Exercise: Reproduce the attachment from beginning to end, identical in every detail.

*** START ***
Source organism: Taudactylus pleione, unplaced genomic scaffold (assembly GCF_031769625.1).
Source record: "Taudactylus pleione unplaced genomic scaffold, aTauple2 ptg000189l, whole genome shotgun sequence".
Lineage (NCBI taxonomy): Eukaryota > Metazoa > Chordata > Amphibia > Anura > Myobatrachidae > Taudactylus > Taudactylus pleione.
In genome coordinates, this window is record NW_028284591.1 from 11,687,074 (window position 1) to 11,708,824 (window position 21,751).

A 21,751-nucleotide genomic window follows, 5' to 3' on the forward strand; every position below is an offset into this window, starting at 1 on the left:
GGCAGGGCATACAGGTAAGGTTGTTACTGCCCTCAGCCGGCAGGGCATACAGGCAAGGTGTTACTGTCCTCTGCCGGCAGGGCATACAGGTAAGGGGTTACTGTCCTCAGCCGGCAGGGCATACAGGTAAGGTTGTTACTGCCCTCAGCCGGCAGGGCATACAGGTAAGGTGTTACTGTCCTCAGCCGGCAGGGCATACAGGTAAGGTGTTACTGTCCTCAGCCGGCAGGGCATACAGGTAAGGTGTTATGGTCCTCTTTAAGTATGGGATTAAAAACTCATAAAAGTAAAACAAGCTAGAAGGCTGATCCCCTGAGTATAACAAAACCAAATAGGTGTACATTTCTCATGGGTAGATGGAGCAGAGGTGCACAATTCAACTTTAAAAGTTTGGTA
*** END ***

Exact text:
Source organism: Taudactylus pleione, unplaced genomic scaffold (assembly GCF_031769625.1).
Source record: "Taudactylus pleione unplaced genomic scaffold, aTauple2 ptg000189l, whole genome shotgun sequence".
Lineage (NCBI taxonomy): Eukaryota > Metazoa > Chordata > Amphibia > Anura > Myobatrachidae > Taudactylus > Taudactylus pleione.
In genome coordinates, this window is record NW_028284591.1 from 11,687,074 (window position 1) to 11,708,824 (window position 21,751).

A 21,751-nucleotide genomic window follows, 5' to 3' on the forward strand; every position below is an offset into this window, starting at 1 on the left:
GGCAGGGCATACAGGTAAGGTTGTTACTGCCCTCAGCCGGCAGGGCATACAGGCAAGGTGTTACTGTCCTCTGCCGGCAGGGCATACAGGTAAGGGGTTACTGTCCTCAGCCGGCAGGGCATACAGGTAAGGTTGTTACTGCCCTCAGCCGGCAGGGCATACAGGTAAGGTGTTACTGTCCTCAGCCGGCAGGGCATACAGGTAAGGTGTTACTGTCCTCAGCCGGCAGGGCATACAGGTAAGGTGTTATGGTCCTCTTTAAGTATGGGATTAAAAACTCATAAAAGTAAAACAAGCTAGAAGGCTGATCCCCTGAGTATAACAAAACCAAATAGGTGTACATTTCTCATGGGTAGATGGAGCAGAGGTGCACAATTCAACTTTAAAAGTTTGGTA